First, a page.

Pierce proved to be a quirky director; his otherwise straightforward dramatics in The Legend of Boggy Creek were undercut by folk songs featuring some decidedly silly lyrics. The seemingly unintentional comic relief was one-upped by the extensive intentional comedy in The Town That Dreaded Sundown. Pierce cast himself as Patrolman A. C. Benson, nicknamed "Sparkplug" throughout the film and prone to wacky cop shenanigans, like dressing in drag for a sting operation to catch The Phantom Killer, and ineptly driving along country roads (scenes punctuated by unfortunate rib-poking 'comedy' music in the score by Jaime Mendosa-Nava). The juxtaposition of such scenes with the unflinching realism of The Phantom's sadism makes for a jarring experience. The casting of one of the victim roles also held a surprise; the final crime shown is an unexpected home invasion and the target is a housewife played by Dawn Wells, well-known as the perky and wholesome "Mary Ann" from Sherwood Schwartz's ubiquitous Gilligan's Island (1964-1967) TV series. The filmmakers seem to take a rather perverse glee in showing Wells' character shot in the face, bloodied, and crawling in a muddy cornfield for help.
The New York Times sent Vincent Canby to review the film, probably not at a drive-in. Canby wrote, "If... the facts are true (only the names have been changed), then the phantom killer was actually a pair of unidentified male feet. Charles B. Pierce... shows us those feet, from the trouser cuffs down, when he isn't showing us a couple of police cars screeching around corners at 25 miles an hour, or an atrocity being committed by the killer..." Canby notes, "A couple of professional actors, Ben Johnson and Andrew Prine, head the cast, but the film looks nonprofessional in every other respect."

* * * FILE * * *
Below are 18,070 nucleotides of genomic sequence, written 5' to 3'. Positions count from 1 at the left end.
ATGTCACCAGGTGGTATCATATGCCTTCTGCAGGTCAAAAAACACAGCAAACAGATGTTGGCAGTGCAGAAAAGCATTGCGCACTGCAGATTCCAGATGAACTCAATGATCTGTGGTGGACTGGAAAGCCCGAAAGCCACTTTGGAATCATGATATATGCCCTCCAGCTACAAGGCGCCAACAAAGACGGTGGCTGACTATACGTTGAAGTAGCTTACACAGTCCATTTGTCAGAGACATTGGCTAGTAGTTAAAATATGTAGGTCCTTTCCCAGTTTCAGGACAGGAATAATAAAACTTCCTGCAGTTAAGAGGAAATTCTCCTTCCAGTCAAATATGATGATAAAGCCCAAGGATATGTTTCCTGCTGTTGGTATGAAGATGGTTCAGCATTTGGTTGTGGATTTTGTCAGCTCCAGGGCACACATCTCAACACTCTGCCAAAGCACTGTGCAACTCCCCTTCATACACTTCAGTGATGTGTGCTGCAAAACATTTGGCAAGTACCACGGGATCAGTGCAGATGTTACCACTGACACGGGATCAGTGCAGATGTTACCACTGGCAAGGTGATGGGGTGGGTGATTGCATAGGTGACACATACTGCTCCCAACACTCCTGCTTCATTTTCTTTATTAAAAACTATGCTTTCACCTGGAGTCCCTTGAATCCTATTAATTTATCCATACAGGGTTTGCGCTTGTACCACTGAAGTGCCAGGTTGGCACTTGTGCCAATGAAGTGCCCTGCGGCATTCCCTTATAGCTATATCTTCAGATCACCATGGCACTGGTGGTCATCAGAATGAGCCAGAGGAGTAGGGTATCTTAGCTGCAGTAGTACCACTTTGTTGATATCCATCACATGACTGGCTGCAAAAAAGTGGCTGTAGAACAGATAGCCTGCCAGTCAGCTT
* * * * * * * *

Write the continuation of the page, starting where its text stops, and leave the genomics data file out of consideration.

Writing in Going to Pieces: The Rise and Fall of the Slasher Film, 1978-1986, Adam Rockoff acknowledges the proto-slasher status of The Town That Dreaded Sundown but has little else good to say about the film, calling it "benign and plodding." Rockoff notes the sensational nature of the true story, but adds, "somehow Pierce was able to take this inherently cinematic story and give it all the excitement of a police report." This assessment seems harsh considering the twisted nature of the killer depicted by Pierce and the unusually cold, clinical and sadistic nature of the attacks. As a throwaway drive-in artifact, Pierce's film lingers in the mind with several potent images that are not easily forgotten.
Executive Producer: Samuel Z. Arkoff
Producer: Charles B. Pierce
Director: Charles B. Pierce
Screenplay: Earl E. Smith
Cinematography: Jim Roberson
Art Direction: Grant Sinclair, Myrl Teeter
Music: Jaime Mendosa-Nava
Film Editing: Tom Boutross
Cast: Ben Johnson (Captain J. D. Morales), Andrew Prine (Deputy Norman Ramsey), Dawn Wells (Helen Reed), Jimmy Clem (Sgt. Mal Griffin), Jim Citty (Chief R. J. Sullivan), Charles B. Pierce (Patrolman A. C. Benson), Robert Aquino (Sheriff Otis Barker), Bud Davis (The Phantom Killer), Vern Stierman (Narrator).
by John M. Miller